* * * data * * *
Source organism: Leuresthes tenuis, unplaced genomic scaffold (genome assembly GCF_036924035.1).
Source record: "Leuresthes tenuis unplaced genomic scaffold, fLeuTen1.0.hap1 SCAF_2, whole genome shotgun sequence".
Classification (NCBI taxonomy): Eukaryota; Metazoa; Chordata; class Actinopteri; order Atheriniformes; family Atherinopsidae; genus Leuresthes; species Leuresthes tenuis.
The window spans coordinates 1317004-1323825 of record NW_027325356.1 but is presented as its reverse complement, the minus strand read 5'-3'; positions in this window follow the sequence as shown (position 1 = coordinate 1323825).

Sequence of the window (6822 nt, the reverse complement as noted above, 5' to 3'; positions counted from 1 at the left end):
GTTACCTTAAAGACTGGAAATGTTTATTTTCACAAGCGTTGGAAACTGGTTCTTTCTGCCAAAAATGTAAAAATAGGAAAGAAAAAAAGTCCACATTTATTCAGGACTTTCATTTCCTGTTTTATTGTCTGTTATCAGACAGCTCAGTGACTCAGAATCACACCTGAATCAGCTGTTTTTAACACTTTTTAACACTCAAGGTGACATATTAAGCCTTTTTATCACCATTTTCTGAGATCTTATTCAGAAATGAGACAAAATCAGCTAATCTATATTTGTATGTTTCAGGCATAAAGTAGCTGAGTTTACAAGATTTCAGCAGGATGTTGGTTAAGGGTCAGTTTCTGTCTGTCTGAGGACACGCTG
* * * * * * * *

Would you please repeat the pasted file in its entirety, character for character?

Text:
Source organism: Leuresthes tenuis, unplaced genomic scaffold (genome assembly GCF_036924035.1).
Source record: "Leuresthes tenuis unplaced genomic scaffold, fLeuTen1.0.hap1 SCAF_2, whole genome shotgun sequence".
Classification (NCBI taxonomy): Eukaryota; Metazoa; Chordata; class Actinopteri; order Atheriniformes; family Atherinopsidae; genus Leuresthes; species Leuresthes tenuis.
The window spans coordinates 1317004-1323825 of record NW_027325356.1 but is presented as its reverse complement, the minus strand read 5'-3'; positions in this window follow the sequence as shown (position 1 = coordinate 1323825).

Sequence of the window (6822 nt, the reverse complement as noted above, 5' to 3'; positions counted from 1 at the left end):
GTTACCTTAAAGACTGGAAATGTTTATTTTCACAAGCGTTGGAAACTGGTTCTTTCTGCCAAAAATGTAAAAATAGGAAAGAAAAAAAGTCCACATTTATTCAGGACTTTCATTTCCTGTTTTATTGTCTGTTATCAGACAGCTCAGTGACTCAGAATCACACCTGAATCAGCTGTTTTTAACACTTTTTAACACTCAAGGTGACATATTAAGCCTTTTTATCACCATTTTCTGAGATCTTATTCAGAAATGAGACAAAATCAGCTAATCTATATTTGTATGTTTCAGGCATAAAGTAGCTGAGTTTACAAGATTTCAGCAGGATGTTGGTTAAGGGTCAGTTTCTGTCTGTCTGAGGACACGCTG